Preparation of aAPCs for T cell activation

Non-replicative adenoviral vectors (Ad5) were used to transfer and express human CD80, CD137L and GFP in A549 lung carcinoma cells to adapt them as artificial antigen presenting cell (aAPC). The production of the recombinant adenovirus vectors expressing the transgenes (Ad-CD80, Ad-4-1BBL, Ad-GFP) and the ability of the ligands to costimulate T cell activation were reported elsewhere. [12],[14] A549 cells were infected with 300-600 particles per cell of Ad-CD80 and/or Ad-4-1BBL viruses to express one or both costimulatory ligands, or Ad-GFP, to express enhanced GFP, as control. The expression of the transgenes by the infected cells was analyzed with commercial antibodies against CD80 and CD137L (BD Pharmingen, US) and flow cytometry using four colors Beckton Dickinson FACS Calibur machines with CellQuest pro software for data acquisition.

T cell proliferation assays in coculture with aAPCs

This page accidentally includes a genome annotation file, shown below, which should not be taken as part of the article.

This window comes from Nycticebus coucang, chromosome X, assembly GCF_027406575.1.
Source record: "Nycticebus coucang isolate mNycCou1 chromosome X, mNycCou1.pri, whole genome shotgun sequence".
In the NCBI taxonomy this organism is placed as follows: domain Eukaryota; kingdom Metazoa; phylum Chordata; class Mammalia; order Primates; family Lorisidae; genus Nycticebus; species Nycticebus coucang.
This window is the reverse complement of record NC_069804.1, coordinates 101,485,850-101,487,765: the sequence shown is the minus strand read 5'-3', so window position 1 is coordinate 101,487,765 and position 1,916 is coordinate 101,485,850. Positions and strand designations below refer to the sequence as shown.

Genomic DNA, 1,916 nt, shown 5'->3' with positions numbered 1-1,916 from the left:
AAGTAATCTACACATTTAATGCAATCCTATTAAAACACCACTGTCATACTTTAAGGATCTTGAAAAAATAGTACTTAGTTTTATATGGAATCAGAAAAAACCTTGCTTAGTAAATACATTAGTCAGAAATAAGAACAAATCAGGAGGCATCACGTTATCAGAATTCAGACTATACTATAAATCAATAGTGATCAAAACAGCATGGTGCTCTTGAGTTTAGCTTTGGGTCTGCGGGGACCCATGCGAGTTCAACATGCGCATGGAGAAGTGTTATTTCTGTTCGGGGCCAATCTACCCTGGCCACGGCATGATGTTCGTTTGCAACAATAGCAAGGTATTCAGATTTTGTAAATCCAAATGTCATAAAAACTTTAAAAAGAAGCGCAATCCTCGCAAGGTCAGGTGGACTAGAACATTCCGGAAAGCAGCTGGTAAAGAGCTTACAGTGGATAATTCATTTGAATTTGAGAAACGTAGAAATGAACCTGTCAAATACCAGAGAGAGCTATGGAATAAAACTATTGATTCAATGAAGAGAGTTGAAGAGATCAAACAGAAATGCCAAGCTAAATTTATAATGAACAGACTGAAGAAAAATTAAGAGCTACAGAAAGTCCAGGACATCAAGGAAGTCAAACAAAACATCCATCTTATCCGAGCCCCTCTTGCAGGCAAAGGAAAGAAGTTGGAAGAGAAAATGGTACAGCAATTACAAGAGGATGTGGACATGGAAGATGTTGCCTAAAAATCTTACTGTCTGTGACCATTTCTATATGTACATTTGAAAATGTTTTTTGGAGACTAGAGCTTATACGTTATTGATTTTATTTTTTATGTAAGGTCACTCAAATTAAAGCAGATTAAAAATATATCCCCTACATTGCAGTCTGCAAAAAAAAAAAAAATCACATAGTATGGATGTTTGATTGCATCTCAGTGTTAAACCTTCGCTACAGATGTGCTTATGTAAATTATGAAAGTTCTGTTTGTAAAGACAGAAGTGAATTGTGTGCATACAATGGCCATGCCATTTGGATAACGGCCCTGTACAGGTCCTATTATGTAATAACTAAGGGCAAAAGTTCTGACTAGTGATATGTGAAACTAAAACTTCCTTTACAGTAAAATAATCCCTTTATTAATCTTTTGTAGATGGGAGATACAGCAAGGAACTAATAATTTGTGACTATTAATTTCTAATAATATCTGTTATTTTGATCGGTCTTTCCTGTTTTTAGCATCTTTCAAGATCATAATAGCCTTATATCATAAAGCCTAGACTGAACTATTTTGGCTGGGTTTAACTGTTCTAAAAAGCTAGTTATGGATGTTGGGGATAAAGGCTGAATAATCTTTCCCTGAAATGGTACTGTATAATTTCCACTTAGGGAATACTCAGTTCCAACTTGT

Peripheral blood samples were collected from healthy donors with full informed consent approved by the ethics committee of Shiraz University of Medical Sciences. Neither of the participants had apparent infectious or autoimmune diseases nor history of major chronic diseases. Peripheral blood mononuclear cells (PBMCs) were separated by Ficoll density gradient then depleted from plastic-adherent cells. A549 cells were infected with the viral vectors to express the corresponding transgene (s) or the GFP control 48 h ahead of coculture with purified PBMCs in 24-well plates. Co-cultures of the aAPCs and 1 × 10 6 purified PBMCs in complete RPMI 1640 medium supplemented with 7% fetal-calf serum (Gibco, UK), 3% human pooled AB serum (Sigma, UK), 2 mM L-glutamine (Gibco, UK), 100 IU/mL penicillin and 100 μg/mL streptomycin (Gibco, UK) were stimulated with suboptimal concentration of 100 ng/ml soluble OKT3 anti-CD3 monoclonal antibody (Abcam, UK). Replicates of cultures were incubated at standard culture condition and half of the volumes of the culture media were replaced every three days. For the extended cultures, PBMCs were transferred to fresh wells and re-stimulated with anti-CD3 and aAPCs in weekly basis. At different time points, cells were harvested for cell enumeration by dye exclusion, assessing telomerase activity and flow cytometry studies. The effect of switching the costimulation (from B7-1 to 4-1BBL) on growth and telomerase activity of PBMCs was assessed on day 21 post-coculture. To this end, PBMCs harvested from replicates of B7-1-costimulated cultures were transferred to the plates with 4-1BBL or 4-1BBL + B7-1 or original B7-1 costimulation and analyzed in parallel with other replicates. For the purpose of intracellular gamma interferon staining, cells were re-stimulated with anti-CD3 for overnight and then harvested and processed for intracellular staining.